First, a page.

With perhaps five blocks to go to traverse the distance between the restaurant where I stopped to pick up my take-out order and my home, this other scooter had come up behind me in just a block and was following far too closely. So I picked up a bit of speed. I figured if I was mistaken about being followed they’d fall behind. But if I was not, I’d find that out too – pretty quickly. They remained right on my bumper.

I reached a stop sign with them right behind. I twisted my right grip to accelerate cross the street at significant speed. The other scooter followed right behind me — again, and still far too closely —but my scooter is a 150cc and was obviously faster. I’d now reached my block, and if I was going to turn into my alley, I wanted some distance between me and him.

I should not have turned into my alley. The garage to our home opens on this alley. In retrospect leading someone who is following you, someone you don’t know — right to your garage and opening the door to your garage to provide ready access to your home — doesn’t seem like a bright move. It would have been far wiser for me to continue past. Note to self: don’t do that next time.

Still, in the moment, I’m thinking maybe this is no big deal. I look over my shoulder, and I notice that the other scooter has continued on the previous street. It isn’t coming down the alley behind me. That’s a relief, I think.

But as I use my remote to open my garage door, and pause to wait for the door to rise, I see they’ve decided to slow down, are backing up, and have indeed decided to follow me into my alley.

By now the light from the garage illuminating its interior. I’m on my scooter, poised to go in. But this scooter into the alley with the rider placing his scooter between me, my scooter, and my open garage door.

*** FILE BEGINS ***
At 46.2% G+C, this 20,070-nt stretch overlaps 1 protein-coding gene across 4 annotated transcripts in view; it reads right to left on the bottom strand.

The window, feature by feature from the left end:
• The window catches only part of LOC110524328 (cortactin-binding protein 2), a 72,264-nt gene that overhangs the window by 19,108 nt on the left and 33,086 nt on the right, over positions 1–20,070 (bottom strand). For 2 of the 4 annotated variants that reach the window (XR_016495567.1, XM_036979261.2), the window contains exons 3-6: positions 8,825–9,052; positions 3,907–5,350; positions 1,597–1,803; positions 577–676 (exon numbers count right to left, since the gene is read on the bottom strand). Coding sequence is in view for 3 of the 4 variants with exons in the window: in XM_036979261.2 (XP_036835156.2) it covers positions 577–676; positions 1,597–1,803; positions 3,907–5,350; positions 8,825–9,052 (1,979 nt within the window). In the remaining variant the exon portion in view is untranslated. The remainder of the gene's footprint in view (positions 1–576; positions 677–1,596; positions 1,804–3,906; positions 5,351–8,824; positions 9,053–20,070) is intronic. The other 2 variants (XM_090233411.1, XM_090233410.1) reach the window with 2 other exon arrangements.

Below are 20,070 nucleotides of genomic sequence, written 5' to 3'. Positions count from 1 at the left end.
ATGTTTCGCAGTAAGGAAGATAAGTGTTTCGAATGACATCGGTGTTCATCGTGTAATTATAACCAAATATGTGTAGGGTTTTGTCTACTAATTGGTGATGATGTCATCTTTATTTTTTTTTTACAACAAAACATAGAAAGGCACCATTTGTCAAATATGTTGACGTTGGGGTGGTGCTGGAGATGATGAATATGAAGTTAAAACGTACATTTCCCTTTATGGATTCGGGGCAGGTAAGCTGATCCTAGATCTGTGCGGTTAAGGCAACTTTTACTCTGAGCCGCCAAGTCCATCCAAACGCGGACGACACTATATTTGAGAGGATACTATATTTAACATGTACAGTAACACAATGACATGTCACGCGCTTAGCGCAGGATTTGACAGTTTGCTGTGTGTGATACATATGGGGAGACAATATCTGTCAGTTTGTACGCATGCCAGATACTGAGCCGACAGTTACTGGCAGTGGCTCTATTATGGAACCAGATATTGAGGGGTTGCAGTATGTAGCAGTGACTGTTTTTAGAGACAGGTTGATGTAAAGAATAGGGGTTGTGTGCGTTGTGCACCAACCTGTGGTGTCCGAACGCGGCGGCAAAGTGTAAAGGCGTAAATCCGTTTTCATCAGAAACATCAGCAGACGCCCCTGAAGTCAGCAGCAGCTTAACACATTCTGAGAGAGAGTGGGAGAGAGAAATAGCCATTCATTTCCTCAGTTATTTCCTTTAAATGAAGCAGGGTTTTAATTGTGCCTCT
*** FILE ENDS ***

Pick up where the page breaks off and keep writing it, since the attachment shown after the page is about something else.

At this point, I’ve become pretty paranoid. I don’t have warm and fuzzy feelings about this person and what’s going to happen next. This is not someone I know. And they are quite intentionally blocking my path.

I speak first, “What the hell?!!”

Speaking aggressively, and still blocking my path, he says, “Someone stole my girlfriend’s scooter last night, a scooter just like yours. I thought you might have taken it.” (Note to reader: I bought my scooter seven years ago; most people who know me know that I ride a scooter most places I go in Denver.)

I can’t hear the rest of what this guy says to me, but I can’t pull into my garage. He’s still in the way. And he’s even more aggressive.

I tell him, “Look, I don’t know you. I have no way of knowing whether you’re the person who robbed our garage a few weeks ago and you’ve come back to see what’s left. You need to beat it and let me into my garage.”

He responds with this, “Well fuck you then, you old fart!” And he pulls away.

Today, the day after, as I recall the incident, I’m thinking to myself: “This guy has a girlfriend? Really?”

And I’m realizing there are so many people, and so many things about people that I don’t understand.



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Tom Higley

Tom Higley

Wicked Problems. Founder Opportunity Fit. Entrepreneur “success” at the intersection of ROI & impact. Co-founder & CEO, X Genesis. Founder 10.10.10. @tomhigley